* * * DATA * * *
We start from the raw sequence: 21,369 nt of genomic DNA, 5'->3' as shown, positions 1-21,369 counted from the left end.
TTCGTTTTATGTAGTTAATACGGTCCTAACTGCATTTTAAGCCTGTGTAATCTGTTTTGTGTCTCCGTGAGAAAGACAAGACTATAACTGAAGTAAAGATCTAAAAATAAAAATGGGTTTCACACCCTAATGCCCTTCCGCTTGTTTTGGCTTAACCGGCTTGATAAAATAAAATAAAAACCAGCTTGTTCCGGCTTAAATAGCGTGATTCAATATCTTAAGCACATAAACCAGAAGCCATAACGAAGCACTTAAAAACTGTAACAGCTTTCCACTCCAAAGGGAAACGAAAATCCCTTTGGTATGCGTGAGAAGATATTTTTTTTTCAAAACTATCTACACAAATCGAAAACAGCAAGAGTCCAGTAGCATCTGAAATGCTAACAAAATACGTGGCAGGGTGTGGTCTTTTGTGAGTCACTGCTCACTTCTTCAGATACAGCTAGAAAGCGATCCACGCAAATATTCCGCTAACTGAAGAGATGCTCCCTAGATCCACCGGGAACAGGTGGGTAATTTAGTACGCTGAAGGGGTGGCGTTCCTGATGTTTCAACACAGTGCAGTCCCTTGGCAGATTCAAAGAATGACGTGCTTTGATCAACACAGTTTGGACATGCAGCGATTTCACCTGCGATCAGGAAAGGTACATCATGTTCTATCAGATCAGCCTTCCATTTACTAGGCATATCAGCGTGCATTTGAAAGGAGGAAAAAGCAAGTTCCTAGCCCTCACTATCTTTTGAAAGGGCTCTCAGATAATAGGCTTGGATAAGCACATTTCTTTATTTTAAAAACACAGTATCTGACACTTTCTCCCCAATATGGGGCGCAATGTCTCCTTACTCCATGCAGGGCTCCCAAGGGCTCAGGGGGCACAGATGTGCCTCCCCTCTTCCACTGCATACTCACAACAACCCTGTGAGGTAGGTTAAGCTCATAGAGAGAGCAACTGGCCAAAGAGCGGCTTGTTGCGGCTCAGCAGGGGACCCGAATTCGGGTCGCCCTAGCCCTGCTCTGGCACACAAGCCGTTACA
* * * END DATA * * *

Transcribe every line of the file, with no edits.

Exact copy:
We start from the raw sequence: 21,369 nt of genomic DNA, 5'->3' as shown, positions 1-21,369 counted from the left end.
TTCGTTTTATGTAGTTAATACGGTCCTAACTGCATTTTAAGCCTGTGTAATCTGTTTTGTGTCTCCGTGAGAAAGACAAGACTATAACTGAAGTAAAGATCTAAAAATAAAAATGGGTTTCACACCCTAATGCCCTTCCGCTTGTTTTGGCTTAACCGGCTTGATAAAATAAAATAAAAACCAGCTTGTTCCGGCTTAAATAGCGTGATTCAATATCTTAAGCACATAAACCAGAAGCCATAACGAAGCACTTAAAAACTGTAACAGCTTTCCACTCCAAAGGGAAACGAAAATCCCTTTGGTATGCGTGAGAAGATATTTTTTTTTCAAAACTATCTACACAAATCGAAAACAGCAAGAGTCCAGTAGCATCTGAAATGCTAACAAAATACGTGGCAGGGTGTGGTCTTTTGTGAGTCACTGCTCACTTCTTCAGATACAGCTAGAAAGCGATCCACGCAAATATTCCGCTAACTGAAGAGATGCTCCCTAGATCCACCGGGAACAGGTGGGTAATTTAGTACGCTGAAGGGGTGGCGTTCCTGATGTTTCAACACAGTGCAGTCCCTTGGCAGATTCAAAGAATGACGTGCTTTGATCAACACAGTTTGGACATGCAGCGATTTCACCTGCGATCAGGAAAGGTACATCATGTTCTATCAGATCAGCCTTCCATTTACTAGGCATATCAGCGTGCATTTGAAAGGAGGAAAAAGCAAGTTCCTAGCCCTCACTATCTTTTGAAAGGGCTCTCAGATAATAGGCTTGGATAAGCACATTTCTTTATTTTAAAAACACAGTATCTGACACTTTCTCCCCAATATGGGGCGCAATGTCTCCTTACTCCATGCAGGGCTCCCAAGGGCTCAGGGGGCACAGATGTGCCTCCCCTCTTCCACTGCATACTCACAACAACCCTGTGAGGTAGGTTAAGCTCATAGAGAGAGCAACTGGCCAAAGAGCGGCTTGTTGCGGCTCAGCAGGGGACCCGAATTCGGGTCGCCCTAGCCCTGCTCTGGCACACAAGCCGTTACA